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November 29, 2012

New trials set in forgery cases

GREENVILLE — A local man will be tried again on at least five counts, after pleading guilty last year in connection with an eight-month string of writing hot checks and creating fake IDs.

The state’s highest appeals court ruled earlier this year that the prison sentences given to James Timothy Bonham of Greenville were illegal.

During a hearing Monday in the 354th District Court, Judge Richard A. Beacom set jury selection for Jan. 14, 2013 for Bonham on five counts of forgery by passing a check. One count of delivery/manufacture of a counterfeit instrument was dismissed, although the Hunt County District Attorney’s Office indicated it would refile the case.

The status of more than a dozen remaining counts was not immediately known.

Bonham was originally indicted on 19 felony counts of forgery and fraud related to what prosecutors claimed was a scheme to bilk multiple victims out of several thousand dollars. He entered guilty pleas in March 2011 and was sentenced to 20 years in the Texas Department of Criminal Justice on 18 of the charges.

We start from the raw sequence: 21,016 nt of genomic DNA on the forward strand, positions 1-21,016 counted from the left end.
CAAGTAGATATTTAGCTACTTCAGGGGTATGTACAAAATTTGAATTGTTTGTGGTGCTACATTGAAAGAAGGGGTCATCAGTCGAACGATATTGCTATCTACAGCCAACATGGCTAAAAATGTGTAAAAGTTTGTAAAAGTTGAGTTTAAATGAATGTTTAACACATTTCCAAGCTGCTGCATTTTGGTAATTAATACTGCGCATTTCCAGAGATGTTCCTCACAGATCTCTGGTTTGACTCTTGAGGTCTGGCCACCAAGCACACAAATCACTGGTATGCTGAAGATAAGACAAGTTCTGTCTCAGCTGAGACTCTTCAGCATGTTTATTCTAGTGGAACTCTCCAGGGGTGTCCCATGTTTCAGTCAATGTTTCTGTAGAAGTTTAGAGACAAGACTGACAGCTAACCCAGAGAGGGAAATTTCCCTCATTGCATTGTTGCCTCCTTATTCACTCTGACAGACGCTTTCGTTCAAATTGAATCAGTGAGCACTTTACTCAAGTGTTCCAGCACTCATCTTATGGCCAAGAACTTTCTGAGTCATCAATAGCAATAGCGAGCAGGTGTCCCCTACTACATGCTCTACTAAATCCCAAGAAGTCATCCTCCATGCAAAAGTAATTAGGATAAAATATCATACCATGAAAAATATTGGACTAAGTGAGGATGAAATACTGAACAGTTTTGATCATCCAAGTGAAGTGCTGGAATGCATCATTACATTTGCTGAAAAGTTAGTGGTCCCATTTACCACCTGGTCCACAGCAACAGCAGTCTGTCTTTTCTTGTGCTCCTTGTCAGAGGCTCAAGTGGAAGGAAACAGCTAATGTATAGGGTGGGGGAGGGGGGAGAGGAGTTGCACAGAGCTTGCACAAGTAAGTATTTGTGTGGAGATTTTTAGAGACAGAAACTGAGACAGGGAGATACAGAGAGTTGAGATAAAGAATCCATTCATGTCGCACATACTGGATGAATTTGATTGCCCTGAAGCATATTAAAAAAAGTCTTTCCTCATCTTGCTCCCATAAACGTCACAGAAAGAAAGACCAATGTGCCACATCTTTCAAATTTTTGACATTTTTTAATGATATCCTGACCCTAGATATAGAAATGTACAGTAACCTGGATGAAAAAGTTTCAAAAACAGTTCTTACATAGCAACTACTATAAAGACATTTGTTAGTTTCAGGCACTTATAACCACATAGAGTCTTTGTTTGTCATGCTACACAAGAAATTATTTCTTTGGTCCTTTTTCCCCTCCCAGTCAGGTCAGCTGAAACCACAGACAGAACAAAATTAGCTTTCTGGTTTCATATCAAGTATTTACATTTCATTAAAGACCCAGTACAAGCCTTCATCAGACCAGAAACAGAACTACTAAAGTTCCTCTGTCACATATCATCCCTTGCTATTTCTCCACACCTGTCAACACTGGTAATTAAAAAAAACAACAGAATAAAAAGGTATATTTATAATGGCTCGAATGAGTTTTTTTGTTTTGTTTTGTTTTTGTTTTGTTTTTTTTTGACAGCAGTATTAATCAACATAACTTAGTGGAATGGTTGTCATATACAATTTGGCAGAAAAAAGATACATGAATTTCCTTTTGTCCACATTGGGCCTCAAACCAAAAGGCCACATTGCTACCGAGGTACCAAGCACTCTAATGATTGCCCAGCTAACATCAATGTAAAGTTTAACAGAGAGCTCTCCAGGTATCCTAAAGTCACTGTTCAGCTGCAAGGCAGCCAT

Bonham allegedly manufactured four fake driver’s licenses and/or identification cards, which he used to cash, or attempt to cash, 15 forged checks ranging from $35 to more than $3,000 between Dec. 4, 2009 and Aug. 18, 2010.

A total of 16 of the indictments were each punishable upon conviction by a maximum sentence of up to two years in a state jail, with three of the charges punishable upon conviction by a maximum sentence of up to 10 years in prison.

The maximum punishments for some of the indictments were enhanced up 20 years in prison, due to Bonham’s previous criminal record.

The indictments indicated that Bonham had four prior felony convictions on his record, including two for forgery and one each for burglary of a building and unlawful possession of a firearm by a felon.

Bonham was convicted of 13 charges of forgery, four charges of fraudulent use or possession of identifying information, and one charge of manufacture with intent to sell a counterfeit instrument and was sentenced to 20 years in prison on each charge.

The Texas Court of Criminal Appeals had previously asked the court to review 17 of the convictions and provide findings of fact and conclusions of law.

In an opinion issued Aug. 22, the appeals court said that it was granting the new trials for Bonham, which was in agreement with the trial court and the prosecutors on the case.

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